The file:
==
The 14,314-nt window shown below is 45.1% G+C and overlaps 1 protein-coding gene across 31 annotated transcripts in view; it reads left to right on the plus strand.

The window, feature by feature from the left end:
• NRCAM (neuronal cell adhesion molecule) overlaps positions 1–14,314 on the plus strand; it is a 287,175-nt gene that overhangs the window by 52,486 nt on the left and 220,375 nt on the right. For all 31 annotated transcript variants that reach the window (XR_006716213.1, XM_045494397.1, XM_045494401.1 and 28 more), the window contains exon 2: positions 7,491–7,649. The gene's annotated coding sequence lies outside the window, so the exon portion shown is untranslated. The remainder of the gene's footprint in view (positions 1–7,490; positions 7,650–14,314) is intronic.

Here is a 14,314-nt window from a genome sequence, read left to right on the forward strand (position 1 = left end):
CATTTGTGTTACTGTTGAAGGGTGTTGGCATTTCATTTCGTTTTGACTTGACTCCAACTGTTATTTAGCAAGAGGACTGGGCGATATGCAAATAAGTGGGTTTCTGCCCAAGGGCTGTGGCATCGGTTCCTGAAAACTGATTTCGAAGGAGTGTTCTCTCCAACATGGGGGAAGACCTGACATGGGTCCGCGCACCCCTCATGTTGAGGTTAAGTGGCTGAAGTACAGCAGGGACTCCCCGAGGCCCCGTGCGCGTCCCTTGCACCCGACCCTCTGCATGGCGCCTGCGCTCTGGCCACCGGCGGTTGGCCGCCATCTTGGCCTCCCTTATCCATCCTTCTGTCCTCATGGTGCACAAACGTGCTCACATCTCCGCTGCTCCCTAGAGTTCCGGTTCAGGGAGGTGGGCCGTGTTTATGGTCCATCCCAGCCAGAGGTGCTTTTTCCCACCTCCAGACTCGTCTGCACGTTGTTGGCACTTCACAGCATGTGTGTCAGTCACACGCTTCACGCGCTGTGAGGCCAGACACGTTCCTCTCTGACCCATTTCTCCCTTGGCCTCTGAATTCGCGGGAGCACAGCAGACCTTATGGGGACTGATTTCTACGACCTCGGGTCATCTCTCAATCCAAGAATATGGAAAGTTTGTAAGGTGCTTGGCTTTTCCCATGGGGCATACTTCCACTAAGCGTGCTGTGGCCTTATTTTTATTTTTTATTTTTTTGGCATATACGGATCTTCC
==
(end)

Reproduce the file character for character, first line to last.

The 14,314-nt window shown below is 45.1% G+C and overlaps 1 protein-coding gene across 31 annotated transcripts in view; it reads left to right on the plus strand.

The window, feature by feature from the left end:
• NRCAM (neuronal cell adhesion molecule) overlaps positions 1–14,314 on the plus strand; it is a 287,175-nt gene that overhangs the window by 52,486 nt on the left and 220,375 nt on the right. For all 31 annotated transcript variants that reach the window (XR_006716213.1, XM_045494397.1, XM_045494401.1 and 28 more), the window contains exon 2: positions 7,491–7,649. The gene's annotated coding sequence lies outside the window, so the exon portion shown is untranslated. The remainder of the gene's footprint in view (positions 1–7,490; positions 7,650–14,314) is intronic.

Here is a 14,314-nt window from a genome sequence, read left to right on the forward strand (position 1 = left end):
CATTTGTGTTACTGTTGAAGGGTGTTGGCATTTCATTTCGTTTTGACTTGACTCCAACTGTTATTTAGCAAGAGGACTGGGCGATATGCAAATAAGTGGGTTTCTGCCCAAGGGCTGTGGCATCGGTTCCTGAAAACTGATTTCGAAGGAGTGTTCTCTCCAACATGGGGGAAGACCTGACATGGGTCCGCGCACCCCTCATGTTGAGGTTAAGTGGCTGAAGTACAGCAGGGACTCCCCGAGGCCCCGTGCGCGTCCCTTGCACCCGACCCTCTGCATGGCGCCTGCGCTCTGGCCACCGGCGGTTGGCCGCCATCTTGGCCTCCCTTATCCATCCTTCTGTCCTCATGGTGCACAAACGTGCTCACATCTCCGCTGCTCCCTAGAGTTCCGGTTCAGGGAGGTGGGCCGTGTTTATGGTCCATCCCAGCCAGAGGTGCTTTTTCCCACCTCCAGACTCGTCTGCACGTTGTTGGCACTTCACAGCATGTGTGTCAGTCACACGCTTCACGCGCTGTGAGGCCAGACACGTTCCTCTCTGACCCATTTCTCCCTTGGCCTCTGAATTCGCGGGAGCACAGCAGACCTTATGGGGACTGATTTCTACGACCTCGGGTCATCTCTCAATCCAAGAATATGGAAAGTTTGTAAGGTGCTTGGCTTTTCCCATGGGGCATACTTCCACTAAGCGTGCTGTGGCCTTATTTTTATTTTTTATTTTTTTGGCATATACGGATCTTCC